Technicians test the deployment of one of the three massive solar arrays that will power NASA's Juno spacecraft.
In this photo taken on Feb. 2, 2011, each solar array is independently deployed at a Lockheed Martin Space Systems facility in Denver, Colo. This critical test simulates flight-like conditions, with the spacecraft's own electronics providing the command to deploy the array.
When Juno arrives at Jupiter in 2016, it will be farther from the sun than any previous solar powered mission. The choice of solar power for Juno necessitates very large solar arrays with dimensions of 2.65 meters wide by 8.9 meters long (about 9 feet wide by 29 feet long). Once in orbit at the giant planet, the three arrays will provide about 450 watts of electricity for Juno.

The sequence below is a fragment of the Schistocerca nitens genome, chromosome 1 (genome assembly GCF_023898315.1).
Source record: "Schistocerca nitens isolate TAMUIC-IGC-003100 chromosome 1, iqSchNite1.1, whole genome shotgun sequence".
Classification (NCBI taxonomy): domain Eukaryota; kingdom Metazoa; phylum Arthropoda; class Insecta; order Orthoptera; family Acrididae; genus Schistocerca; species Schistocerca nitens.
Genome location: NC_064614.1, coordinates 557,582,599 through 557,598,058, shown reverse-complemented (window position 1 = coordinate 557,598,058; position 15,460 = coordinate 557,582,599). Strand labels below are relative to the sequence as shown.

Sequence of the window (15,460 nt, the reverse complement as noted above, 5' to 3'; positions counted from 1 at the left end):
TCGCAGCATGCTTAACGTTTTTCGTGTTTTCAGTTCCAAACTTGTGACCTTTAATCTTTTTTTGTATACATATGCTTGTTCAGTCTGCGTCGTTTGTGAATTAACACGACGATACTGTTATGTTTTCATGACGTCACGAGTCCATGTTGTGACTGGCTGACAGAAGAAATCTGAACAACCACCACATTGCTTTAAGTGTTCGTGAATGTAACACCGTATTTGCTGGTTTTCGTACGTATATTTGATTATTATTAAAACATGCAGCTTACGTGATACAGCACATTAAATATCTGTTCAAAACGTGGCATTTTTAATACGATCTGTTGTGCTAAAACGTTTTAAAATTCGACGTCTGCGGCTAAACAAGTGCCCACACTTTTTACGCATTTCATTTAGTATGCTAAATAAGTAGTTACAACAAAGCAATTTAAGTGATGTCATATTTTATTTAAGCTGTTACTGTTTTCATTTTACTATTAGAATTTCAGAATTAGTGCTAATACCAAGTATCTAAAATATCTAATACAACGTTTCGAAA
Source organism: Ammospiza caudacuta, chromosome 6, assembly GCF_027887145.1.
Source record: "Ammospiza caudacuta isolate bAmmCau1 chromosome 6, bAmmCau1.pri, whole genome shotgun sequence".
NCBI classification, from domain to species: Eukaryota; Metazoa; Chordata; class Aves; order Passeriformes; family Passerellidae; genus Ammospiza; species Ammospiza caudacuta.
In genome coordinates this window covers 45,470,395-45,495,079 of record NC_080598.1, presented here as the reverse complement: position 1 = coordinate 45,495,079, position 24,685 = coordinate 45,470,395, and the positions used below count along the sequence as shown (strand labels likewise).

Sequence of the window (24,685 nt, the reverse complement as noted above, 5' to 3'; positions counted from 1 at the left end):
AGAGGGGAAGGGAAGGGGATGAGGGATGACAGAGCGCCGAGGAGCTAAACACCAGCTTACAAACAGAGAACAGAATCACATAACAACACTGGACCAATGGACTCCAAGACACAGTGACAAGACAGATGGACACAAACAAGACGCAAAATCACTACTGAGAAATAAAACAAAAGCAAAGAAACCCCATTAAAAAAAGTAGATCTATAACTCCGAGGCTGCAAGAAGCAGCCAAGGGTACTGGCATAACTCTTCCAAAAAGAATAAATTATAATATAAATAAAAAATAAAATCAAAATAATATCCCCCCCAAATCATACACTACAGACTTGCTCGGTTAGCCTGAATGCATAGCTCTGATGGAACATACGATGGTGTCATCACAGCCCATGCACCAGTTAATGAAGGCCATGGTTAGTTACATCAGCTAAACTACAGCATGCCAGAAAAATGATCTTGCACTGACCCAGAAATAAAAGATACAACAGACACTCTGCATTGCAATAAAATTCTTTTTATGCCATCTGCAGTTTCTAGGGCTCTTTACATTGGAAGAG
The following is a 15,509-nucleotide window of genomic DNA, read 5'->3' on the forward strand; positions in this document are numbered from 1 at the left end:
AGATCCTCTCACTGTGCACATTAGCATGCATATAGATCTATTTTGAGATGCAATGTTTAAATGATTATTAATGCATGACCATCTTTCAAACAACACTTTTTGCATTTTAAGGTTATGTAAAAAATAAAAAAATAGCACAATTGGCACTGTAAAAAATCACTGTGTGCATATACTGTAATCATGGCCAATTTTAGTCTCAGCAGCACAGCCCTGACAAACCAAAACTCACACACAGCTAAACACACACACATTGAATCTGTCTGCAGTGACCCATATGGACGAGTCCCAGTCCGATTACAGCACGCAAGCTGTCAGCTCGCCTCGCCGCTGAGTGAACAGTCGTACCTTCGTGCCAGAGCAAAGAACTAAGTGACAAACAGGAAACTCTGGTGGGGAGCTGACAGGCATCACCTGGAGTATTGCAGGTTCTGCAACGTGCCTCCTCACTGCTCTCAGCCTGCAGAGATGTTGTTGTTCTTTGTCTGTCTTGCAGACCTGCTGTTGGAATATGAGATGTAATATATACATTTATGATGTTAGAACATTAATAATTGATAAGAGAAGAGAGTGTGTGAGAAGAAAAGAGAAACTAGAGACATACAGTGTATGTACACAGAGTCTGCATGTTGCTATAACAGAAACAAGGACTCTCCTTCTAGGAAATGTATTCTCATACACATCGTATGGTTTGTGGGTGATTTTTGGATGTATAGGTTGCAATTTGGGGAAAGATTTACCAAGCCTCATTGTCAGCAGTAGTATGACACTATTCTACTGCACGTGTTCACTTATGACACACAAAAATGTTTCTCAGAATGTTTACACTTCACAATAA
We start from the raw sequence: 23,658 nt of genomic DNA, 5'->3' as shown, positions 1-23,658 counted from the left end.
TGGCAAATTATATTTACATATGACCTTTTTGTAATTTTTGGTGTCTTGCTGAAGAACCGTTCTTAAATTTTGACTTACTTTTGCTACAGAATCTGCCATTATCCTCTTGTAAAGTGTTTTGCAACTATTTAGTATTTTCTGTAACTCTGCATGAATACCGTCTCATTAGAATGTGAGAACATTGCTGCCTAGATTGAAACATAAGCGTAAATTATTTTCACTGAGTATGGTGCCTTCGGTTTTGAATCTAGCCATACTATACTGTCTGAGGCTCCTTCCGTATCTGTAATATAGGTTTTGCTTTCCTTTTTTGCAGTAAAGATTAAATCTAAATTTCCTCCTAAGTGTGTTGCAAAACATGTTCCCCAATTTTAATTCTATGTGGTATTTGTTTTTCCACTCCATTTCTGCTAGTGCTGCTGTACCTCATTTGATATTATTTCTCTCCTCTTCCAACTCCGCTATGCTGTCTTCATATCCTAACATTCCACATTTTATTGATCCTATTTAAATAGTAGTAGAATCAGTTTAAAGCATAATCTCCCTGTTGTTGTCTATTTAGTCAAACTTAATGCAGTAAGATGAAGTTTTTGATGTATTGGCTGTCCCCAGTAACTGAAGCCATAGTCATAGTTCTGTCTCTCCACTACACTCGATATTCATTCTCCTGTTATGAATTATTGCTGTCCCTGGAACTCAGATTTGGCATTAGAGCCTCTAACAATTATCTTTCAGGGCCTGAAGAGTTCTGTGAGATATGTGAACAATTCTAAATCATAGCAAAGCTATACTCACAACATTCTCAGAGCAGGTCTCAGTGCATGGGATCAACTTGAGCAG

Juno aims to understand the origin and evolution of Jupiter.
NASA's Jet Propulsion Laboratory, Pasadena, Calif., manages the Juno mission for the principal investigator, Scott Bolton, of Southwest Research Institute at San Antonio, Texas. Lockheed Martin Space Systems, Denver, is building the spacecraft. The Italian Space Agency in Rome is contributing an infrared spectrometer instrument and a portion of the radio science experiment. JPL is a division of the California Institute of Technology in Pasadena.
For more information about Juno, visit http://www.nasa.gov/juno.